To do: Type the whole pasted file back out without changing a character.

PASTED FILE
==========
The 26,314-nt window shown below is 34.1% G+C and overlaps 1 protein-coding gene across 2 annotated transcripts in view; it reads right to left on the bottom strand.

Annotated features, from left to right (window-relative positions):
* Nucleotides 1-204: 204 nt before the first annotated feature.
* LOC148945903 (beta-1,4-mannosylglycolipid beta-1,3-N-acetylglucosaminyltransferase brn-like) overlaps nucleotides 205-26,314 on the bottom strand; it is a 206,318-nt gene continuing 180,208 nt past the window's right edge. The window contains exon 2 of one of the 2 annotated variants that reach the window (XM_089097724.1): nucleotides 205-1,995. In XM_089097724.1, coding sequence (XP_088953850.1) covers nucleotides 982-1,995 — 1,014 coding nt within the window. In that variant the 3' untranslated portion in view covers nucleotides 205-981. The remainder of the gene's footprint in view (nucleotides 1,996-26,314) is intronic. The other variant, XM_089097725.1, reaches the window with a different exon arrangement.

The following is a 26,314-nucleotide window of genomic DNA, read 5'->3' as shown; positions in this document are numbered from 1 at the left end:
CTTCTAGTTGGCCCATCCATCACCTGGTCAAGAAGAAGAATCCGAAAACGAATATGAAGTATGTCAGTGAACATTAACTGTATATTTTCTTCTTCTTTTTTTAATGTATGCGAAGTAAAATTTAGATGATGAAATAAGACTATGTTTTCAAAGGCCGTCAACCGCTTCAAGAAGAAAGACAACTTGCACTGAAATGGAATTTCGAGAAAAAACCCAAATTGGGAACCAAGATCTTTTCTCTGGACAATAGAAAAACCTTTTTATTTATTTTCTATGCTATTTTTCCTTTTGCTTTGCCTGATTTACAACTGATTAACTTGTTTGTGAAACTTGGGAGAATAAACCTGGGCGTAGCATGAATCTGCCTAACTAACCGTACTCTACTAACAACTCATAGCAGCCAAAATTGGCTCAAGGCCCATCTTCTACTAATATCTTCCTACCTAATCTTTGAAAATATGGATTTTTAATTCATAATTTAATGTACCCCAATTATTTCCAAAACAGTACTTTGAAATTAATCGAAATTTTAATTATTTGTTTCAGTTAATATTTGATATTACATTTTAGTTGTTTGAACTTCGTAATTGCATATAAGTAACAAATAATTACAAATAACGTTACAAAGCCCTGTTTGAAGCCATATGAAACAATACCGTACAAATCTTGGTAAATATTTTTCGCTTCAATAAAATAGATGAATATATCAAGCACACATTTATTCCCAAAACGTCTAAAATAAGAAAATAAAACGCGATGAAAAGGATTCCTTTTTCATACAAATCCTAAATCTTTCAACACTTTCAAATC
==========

The 26,314-nt window shown below is 34.1% G+C and overlaps 1 protein-coding gene across 2 annotated transcripts in view; it reads right to left on the bottom strand.

Annotated features, from left to right (window-relative positions):
* Nucleotides 1-204: 204 nt before the first annotated feature.
* LOC148945903 (beta-1,4-mannosylglycolipid beta-1,3-N-acetylglucosaminyltransferase brn-like) overlaps nucleotides 205-26,314 on the bottom strand; it is a 206,318-nt gene continuing 180,208 nt past the window's right edge. The window contains exon 2 of one of the 2 annotated variants that reach the window (XM_089097724.1): nucleotides 205-1,995. In XM_089097724.1, coding sequence (XP_088953850.1) covers nucleotides 982-1,995 — 1,014 coding nt within the window. In that variant the 3' untranslated portion in view covers nucleotides 205-981. The remainder of the gene's footprint in view (nucleotides 1,996-26,314) is intronic. The other variant, XM_089097725.1, reaches the window with a different exon arrangement.

The following is a 26,314-nucleotide window of genomic DNA, read 5'->3' as shown; positions in this document are numbered from 1 at the left end:
CTTCTAGTTGGCCCATCCATCACCTGGTCAAGAAGAAGAATCCGAAAACGAATATGAAGTATGTCAGTGAACATTAACTGTATATTTTCTTCTTCTTTTTTTAATGTATGCGAAGTAAAATTTAGATGATGAAATAAGACTATGTTTTCAAAGGCCGTCAACCGCTTCAAGAAGAAAGACAACTTGCACTGAAATGGAATTTCGAGAAAAAACCCAAATTGGGAACCAAGATCTTTTCTCTGGACAATAGAAAAACCTTTTTATTTATTTTCTATGCTATTTTTCCTTTTGCTTTGCCTGATTTACAACTGATTAACTTGTTTGTGAAACTTGGGAGAATAAACCTGGGCGTAGCATGAATCTGCCTAACTAACCGTACTCTACTAACAACTCATAGCAGCCAAAATTGGCTCAAGGCCCATCTTCTACTAATATCTTCCTACCTAATCTTTGAAAATATGGATTTTTAATTCATAATTTAATGTACCCCAATTATTTCCAAAACAGTACTTTGAAATTAATCGAAATTTTAATTATTTGTTTCAGTTAATATTTGATATTACATTTTAGTTGTTTGAACTTCGTAATTGCATATAAGTAACAAATAATTACAAATAACGTTACAAAGCCCTGTTTGAAGCCATATGAAACAATACCGTACAAATCTTGGTAAATATTTTTCGCTTCAATAAAATAGATGAATATATCAAGCACACATTTATTCCCAAAACGTCTAAAATAAGAAAATAAAACGCGATGAAAAGGATTCCTTTTTCATACAAATCCTAAATCTTTCAACACTTTCAAATC